He said they are NS defaulters and must answer for their NS offences. Upon conviction, they face a fine or a jail term. Dr Ng was responding to a question by Nominated Member of Parliament Eugene Tan. He said those who renounce their PR status before serving their NS liability face serious consequences when they apply for work and study.

    Dr Ng said that according to records, no such persons have been granted re-instatement of PR or citizenship. He added that the policy has been progressively tightened such that no NS-liable PR who renounced his PR status in the last decade has been granted approval for work or study.

    For former PRs who fail to serve NS, any immediate or future applications for renewal of their parents' and immediate family members' Re-Entry Permits may be adversely affected, including curtailment of the Re-Entry Permit.


    - CNA/ly

    (I support the decision whole-heartedly.)
    Last edited by Loh; 08-06-2014 at 03:28 AM.

  5. #8539
    Regular Member Loh's Avatar
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    Default Still hazy? Here are 5 things about the new haze law in Singapore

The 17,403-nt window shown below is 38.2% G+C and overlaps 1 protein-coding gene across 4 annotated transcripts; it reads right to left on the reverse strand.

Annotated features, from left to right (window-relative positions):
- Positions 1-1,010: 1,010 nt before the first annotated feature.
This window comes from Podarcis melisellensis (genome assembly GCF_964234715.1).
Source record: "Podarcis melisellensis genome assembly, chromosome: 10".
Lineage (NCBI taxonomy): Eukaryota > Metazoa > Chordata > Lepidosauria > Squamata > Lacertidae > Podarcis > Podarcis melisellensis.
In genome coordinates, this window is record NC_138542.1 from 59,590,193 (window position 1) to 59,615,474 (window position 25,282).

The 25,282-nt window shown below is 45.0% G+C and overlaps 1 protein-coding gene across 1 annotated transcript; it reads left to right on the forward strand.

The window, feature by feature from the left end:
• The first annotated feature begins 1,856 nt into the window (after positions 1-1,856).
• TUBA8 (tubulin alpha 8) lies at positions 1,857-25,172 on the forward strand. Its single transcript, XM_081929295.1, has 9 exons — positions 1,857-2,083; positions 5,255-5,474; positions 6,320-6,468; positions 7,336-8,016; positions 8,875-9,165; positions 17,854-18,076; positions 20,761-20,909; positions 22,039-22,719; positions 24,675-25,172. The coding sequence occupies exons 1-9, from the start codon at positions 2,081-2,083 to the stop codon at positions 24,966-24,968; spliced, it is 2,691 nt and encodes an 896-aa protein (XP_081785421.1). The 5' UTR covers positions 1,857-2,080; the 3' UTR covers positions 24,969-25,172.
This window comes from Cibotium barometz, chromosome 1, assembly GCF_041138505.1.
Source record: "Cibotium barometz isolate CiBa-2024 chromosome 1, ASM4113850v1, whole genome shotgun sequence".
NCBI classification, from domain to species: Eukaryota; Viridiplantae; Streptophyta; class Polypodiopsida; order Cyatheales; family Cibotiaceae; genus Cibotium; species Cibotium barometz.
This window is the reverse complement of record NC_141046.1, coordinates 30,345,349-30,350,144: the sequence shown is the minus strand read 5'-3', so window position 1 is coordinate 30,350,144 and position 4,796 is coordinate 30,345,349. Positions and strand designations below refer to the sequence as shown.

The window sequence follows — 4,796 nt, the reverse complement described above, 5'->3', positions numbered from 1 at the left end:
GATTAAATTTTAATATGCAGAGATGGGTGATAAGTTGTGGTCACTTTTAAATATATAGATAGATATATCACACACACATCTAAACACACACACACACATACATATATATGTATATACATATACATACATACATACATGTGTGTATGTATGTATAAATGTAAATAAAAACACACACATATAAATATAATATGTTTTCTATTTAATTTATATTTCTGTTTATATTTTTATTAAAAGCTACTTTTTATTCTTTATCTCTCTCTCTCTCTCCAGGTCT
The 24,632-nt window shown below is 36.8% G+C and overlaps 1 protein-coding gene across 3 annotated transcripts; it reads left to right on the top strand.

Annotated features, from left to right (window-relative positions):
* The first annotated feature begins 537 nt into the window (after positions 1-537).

Published on Aug 6, 2014 2:49 PM


    The Singapore skyline on June 20, 2013, as the Pollutant Standards Index (PSI) hit 371 at 1pm. -- PHOTO: THE BUSINESS TIMES FILE


    By Marissa Lee

    SINGAPORE - A new law to punish polluters who cause the haze was passed in the Singapore Parliament on Tuesday. Here are five things you should know about this law:

    1. Companies will be fined for each day that they contribute to "unhealthy" haze. Unhealthy haze is defined in the new law as air quality having a Pollutant Standards Index (PSI) value of 101 or greater for 24 hours or more.

    2. Polluting companies may be fined up to $100,000 a day, up to a maximum of $2 million.